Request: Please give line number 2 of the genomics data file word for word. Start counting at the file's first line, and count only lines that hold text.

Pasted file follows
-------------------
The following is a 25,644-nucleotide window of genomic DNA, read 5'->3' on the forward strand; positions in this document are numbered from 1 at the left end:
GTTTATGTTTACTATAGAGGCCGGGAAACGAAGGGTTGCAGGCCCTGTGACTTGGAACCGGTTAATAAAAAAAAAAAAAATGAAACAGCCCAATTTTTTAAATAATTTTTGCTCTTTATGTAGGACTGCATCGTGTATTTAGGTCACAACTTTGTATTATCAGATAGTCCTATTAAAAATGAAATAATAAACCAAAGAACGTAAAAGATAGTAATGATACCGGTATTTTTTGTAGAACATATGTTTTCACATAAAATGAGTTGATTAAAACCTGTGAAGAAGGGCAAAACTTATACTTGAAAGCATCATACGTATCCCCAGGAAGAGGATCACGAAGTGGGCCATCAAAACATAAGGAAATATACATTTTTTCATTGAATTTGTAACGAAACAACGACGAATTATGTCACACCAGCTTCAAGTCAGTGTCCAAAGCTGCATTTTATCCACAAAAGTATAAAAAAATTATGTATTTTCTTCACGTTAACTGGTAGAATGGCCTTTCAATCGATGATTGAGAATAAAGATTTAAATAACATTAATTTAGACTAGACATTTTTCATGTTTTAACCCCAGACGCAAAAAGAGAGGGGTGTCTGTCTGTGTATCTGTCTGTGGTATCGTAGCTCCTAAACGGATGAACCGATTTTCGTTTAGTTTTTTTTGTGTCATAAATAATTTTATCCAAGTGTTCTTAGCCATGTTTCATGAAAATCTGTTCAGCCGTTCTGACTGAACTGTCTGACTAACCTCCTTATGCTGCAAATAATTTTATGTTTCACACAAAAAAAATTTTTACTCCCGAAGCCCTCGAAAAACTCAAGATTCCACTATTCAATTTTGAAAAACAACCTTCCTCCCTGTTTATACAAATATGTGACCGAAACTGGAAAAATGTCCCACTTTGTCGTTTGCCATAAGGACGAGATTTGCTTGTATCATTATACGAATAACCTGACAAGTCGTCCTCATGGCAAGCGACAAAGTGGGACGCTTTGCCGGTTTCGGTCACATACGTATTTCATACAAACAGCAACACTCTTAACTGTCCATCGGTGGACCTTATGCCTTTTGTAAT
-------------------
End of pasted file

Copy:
GTTTATGTTTACTATAGAGGCCGGGAAACGAAGGGTTGCAGGCCCTGTGACTTGGAACCGGTTAATAAAAAAAAAAAAAATGAAACAGCCCAATTTTTTAAATAATTTTTGCTCTTTATGTAGGACTGCATCGTGTATTTAGGTCACAACTTTGTATTATCAGATAGTCCTATTAAAAATGAAATAATAAACCAAAGAACGTAAAAGATAGTAATGATACCGGTATTTTTTGTAGAACATATGTTTTCACATAAAATGAGTTGATTAAAACCTGTGAAGAAGGGCAAAACTTATACTTGAAAGCATCATACGTATCCCCAGGAAGAGGATCACGAAGTGGGCCATCAAAACATAAGGAAATATACATTTTTTCATTGAATTTGTAACGAAACAACGACGAATTATGTCACACCAGCTTCAAGTCAGTGTCCAAAGCTGCATTTTATCCACAAAAGTATAAAAAAATTATGTATTTTCTTCACGTTAACTGGTAGAATGGCCTTTCAATCGATGATTGAGAATAAAGATTTAAATAACATTAATTTAGACTAGACATTTTTCATGTTTTAACCCCAGACGCAAAAAGAGAGGGGTGTCTGTCTGTGTATCTGTCTGTGGTATCGTAGCTCCTAAACGGATGAACCGATTTTCGTTTAGTTTTTTTTGTGTCATAAATAATTTTATCCAAGTGTTCTTAGCCATGTTTCATGAAAATCTGTTCAGCCGTTCTGACTGAACTGTCTGACTAACCTCCTTATGCTGCAAATAATTTTATGTTTCACACAAAAAAAATTTTTACTCCCGAAGCCCTCGAAAAACTCAAGATTCCACTATTCAATTTTGAAAAACAACCTTCCTCCCTGTTTATACAAATATGTGACCGAAACTGGAAAAATGTCCCACTTTGTCGTTTGCCATAAGGACGAGATTTGCTTGTATCATTATACGAATAACCTGACAAGTCGTCCTCATGGCAAGCGACAAAGTGGGACGCTTTGCCGGTTTCGGTCACATACGTATTTCATACAAACAGCAACACTCTTAACTGTCCATCGGTGGACCTTATGCCTTTTGTAAT